The other things that struck me as I thought about this idea is that some of the cheapest, shittiest cars I’ve ever owned – the ones I had no issue pulling apart and tinkering with – are the ones that gave me the fondest memories and the deepest emotional attachment. The last few cars I’ve owned have been brand new, reasonably expensive, “nice” cars, but I have very little emotional attachment to them at all. They are just transport. Yes they are comfortable, reliable and pleasant to drive, but that’s about it. The cars I’ve loved owning the most over the years were mostly second-hand, cheap, with lots of quirky flaws yet I look back at the experiences they gave me with such great memories and the knowledge that they even shaped me as a person.  I see some parallels with the classroom there too.

Sometimes you can put that steering wheel back after you pull it apart, and sometimes you can’t. The point is not that everything you do needs to work. The real point is that everything you do should be an opportunity to be a better learner.

Life is Risky

Silly me. I was mowing the lawn the other day and I stupidly managed to get my big toe caught in the mower blade while it was running at full speed.  The blades ripped right through my shoe and mangled the tip of my big toe.  Needless to say, it really hurt! I was home on my own, and had to figure out what to do next… there was blood going all over the place, I felt myself going into shock, as I tried to figure out how to get myself to a doctor.  It was not a lot of fun. The good news is that despite smashing my toenail off and slicing the end of my big toe, it could have been a hell of a lot worse.  Fortunately, the bone was not broken and I still have all my toes so apart from a bit of pain and inconvenience I think I’m pretty lucky.

It highlighted to me – in a very real way – that lawnmowers are bloody dangerous things! With their sharp, rapidly rotating blades, they are obviously capable of doing some real damage to the human body. Naturally, I never intended to get my toe in the way of the blades, but it happened regardless.

So I ask the question… are lawnmowers simply too damn dangerous? Does having an accident like this mean I should get rid of the mower and never mow the lawn again? Should I be campaigning for all mowers to be banned, as I am now clearly able to prove that they are dangerous things capable of causing serious injury.  Should my local council be stepping in and confiscating the lawnmowers of my neighbours in order to ensure that nobody else can ever have a similar accident?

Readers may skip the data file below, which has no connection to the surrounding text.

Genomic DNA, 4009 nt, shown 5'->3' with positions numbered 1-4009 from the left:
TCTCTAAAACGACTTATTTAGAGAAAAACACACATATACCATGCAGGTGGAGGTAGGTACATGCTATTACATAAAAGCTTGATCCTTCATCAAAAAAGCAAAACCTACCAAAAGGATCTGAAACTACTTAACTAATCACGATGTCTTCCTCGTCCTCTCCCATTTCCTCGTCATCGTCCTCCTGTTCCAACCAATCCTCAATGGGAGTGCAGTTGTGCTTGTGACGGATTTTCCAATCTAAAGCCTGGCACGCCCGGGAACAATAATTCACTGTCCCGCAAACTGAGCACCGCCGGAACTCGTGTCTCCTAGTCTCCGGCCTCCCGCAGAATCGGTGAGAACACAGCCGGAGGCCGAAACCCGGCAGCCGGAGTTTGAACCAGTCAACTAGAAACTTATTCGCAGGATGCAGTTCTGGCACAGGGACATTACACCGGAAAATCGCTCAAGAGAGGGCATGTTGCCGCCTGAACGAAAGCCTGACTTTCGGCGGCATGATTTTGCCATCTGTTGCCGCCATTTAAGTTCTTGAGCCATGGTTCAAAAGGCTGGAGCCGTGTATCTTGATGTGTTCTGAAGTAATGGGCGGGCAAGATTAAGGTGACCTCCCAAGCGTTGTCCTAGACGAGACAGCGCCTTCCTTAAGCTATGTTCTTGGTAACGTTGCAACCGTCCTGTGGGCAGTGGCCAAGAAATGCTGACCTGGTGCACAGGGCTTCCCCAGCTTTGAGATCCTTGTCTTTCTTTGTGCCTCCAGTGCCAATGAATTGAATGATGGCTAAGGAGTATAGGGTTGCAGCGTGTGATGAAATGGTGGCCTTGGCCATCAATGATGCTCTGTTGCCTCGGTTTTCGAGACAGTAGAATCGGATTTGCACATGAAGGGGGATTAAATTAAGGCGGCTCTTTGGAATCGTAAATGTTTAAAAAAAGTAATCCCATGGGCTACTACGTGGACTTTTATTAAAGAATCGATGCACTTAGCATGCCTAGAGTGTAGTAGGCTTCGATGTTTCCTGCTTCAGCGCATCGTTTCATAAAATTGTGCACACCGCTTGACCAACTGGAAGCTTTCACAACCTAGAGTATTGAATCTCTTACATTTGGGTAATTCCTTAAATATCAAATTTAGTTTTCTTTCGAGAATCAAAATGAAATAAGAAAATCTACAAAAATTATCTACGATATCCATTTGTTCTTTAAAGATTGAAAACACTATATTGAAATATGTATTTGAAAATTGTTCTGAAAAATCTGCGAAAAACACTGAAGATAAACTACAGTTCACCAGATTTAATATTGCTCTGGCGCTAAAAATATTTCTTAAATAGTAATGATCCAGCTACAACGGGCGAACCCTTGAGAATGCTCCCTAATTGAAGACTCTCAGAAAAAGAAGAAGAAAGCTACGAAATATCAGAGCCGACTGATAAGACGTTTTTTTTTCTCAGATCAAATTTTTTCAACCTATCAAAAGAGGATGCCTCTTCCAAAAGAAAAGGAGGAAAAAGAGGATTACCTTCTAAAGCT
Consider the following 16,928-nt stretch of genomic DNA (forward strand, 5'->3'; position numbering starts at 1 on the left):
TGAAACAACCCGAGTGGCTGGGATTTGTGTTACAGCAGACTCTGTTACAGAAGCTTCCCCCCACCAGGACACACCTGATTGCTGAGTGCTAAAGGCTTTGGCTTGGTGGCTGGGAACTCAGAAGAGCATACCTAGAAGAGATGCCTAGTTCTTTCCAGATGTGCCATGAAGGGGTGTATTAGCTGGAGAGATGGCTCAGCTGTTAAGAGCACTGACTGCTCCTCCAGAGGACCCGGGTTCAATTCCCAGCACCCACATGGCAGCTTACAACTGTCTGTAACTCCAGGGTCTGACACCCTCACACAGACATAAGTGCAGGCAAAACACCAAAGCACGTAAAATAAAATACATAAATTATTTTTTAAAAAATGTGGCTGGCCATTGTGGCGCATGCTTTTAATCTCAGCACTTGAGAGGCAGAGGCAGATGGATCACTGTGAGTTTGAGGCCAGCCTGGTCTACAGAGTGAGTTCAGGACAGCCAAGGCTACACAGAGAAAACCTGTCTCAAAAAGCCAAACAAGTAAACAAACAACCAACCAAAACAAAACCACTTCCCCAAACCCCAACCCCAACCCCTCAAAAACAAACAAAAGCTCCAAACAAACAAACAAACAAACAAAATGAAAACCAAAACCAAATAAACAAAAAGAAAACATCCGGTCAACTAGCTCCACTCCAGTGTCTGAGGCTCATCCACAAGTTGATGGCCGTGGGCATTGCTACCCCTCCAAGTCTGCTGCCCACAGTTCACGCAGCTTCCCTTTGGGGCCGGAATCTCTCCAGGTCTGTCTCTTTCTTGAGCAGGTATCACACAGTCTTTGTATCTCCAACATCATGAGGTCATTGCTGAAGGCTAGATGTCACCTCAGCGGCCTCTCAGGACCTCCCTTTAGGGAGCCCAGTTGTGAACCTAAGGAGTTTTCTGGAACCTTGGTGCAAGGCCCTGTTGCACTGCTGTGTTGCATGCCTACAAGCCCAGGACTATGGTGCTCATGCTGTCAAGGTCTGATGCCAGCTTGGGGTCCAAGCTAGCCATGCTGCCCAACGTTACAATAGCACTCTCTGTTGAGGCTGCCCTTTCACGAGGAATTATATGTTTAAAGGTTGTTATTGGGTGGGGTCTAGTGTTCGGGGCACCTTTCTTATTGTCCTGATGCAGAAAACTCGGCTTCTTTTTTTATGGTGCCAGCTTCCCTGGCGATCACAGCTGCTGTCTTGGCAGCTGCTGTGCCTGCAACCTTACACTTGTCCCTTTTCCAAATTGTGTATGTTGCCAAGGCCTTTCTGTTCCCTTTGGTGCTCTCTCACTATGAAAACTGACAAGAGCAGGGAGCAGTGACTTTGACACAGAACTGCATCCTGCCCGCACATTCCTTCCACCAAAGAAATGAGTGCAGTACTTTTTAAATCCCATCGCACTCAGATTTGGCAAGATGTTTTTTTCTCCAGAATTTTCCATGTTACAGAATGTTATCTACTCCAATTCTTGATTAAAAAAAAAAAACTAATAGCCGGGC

The answer to the these questions is obviously no. While mowing your lawn can be a potentially dangerous activity, full of inherent risks and sharp rotating blades, it’s still something that needs to be done, and is done, by people all over the world every weekend.  Of course, mower manufacturers do what they can to limit the risks; the rotor is covered by a large protective guard so the blades are not directly exposed to fingers and toes. Within reason, lawnmowers are designed to be as safe as possible, but no design is 100% failsafe.  There are still significant risks, in fact over 60,000 people are injured by lawnmowers each year in the US alone, and many of these injuries result in amputation.  With such obvious dangers posed by lawnmowers, I can only assume that people must enjoy the value of having a nice looking lawn more than they are worried about the risks of using a mower to get one.

I’m pondering these ideas and thinking how they apply to the way most schools treat potential risks for their students.  While educators have a clear duty-of-care obligation to protect our students, we also have to balance that with the need to allow them to learn and to grow and to have opportunities.  Without being given a chance to fail and to make mistakes, they are missing valuable opportunities to learn from those mistakes. I think there has to be a balance between exposing them to risks and providing them with responsibilities.

Clearly, if the risk is a physical one that could cause genuine harm, injury or even death, then we need to err on the side of caution. If a student is likely to be injured or hurt then, yes, we probably need to place greater emphasis on protecting them from risk than providing a learning opportunity.  But if the risks are minimal, statistically unlikely, or have a relatively minor negative impact, then I think we should be encouraging our students to take a few risks and benefit from the possible opportunities.  You can’t live a life where you let the potential risks override the potential opportunities; if you do you’ll miss far too many wonderful opportunities.

I got thinking about this as I read through the comments on my previous post.  That post was about treating students with enough trust and respect to assume they will make good decisions for themselves if we provide them with enough opportunities to do so, and I finished that post by asking the question “What’s the worst thing that could happen?”  A couple of commenters pointed out that bad things certainly COULD happen if we don’t protect our students, and so we should continue protecting them by filtering, blocking and limiting access to web content that might be seen as “bad”.  As usual, the discussion revolved around the “what if we get sued for letting our children see/do/experience things that aren’t ‘safe’?” line of reasoning.  While I agree we need to keep kids safe, I think that this the wrong reason for wanting to do it.  Deciding what we will or won’t do based on whether we might get sued for it is simply an awful way to go through life.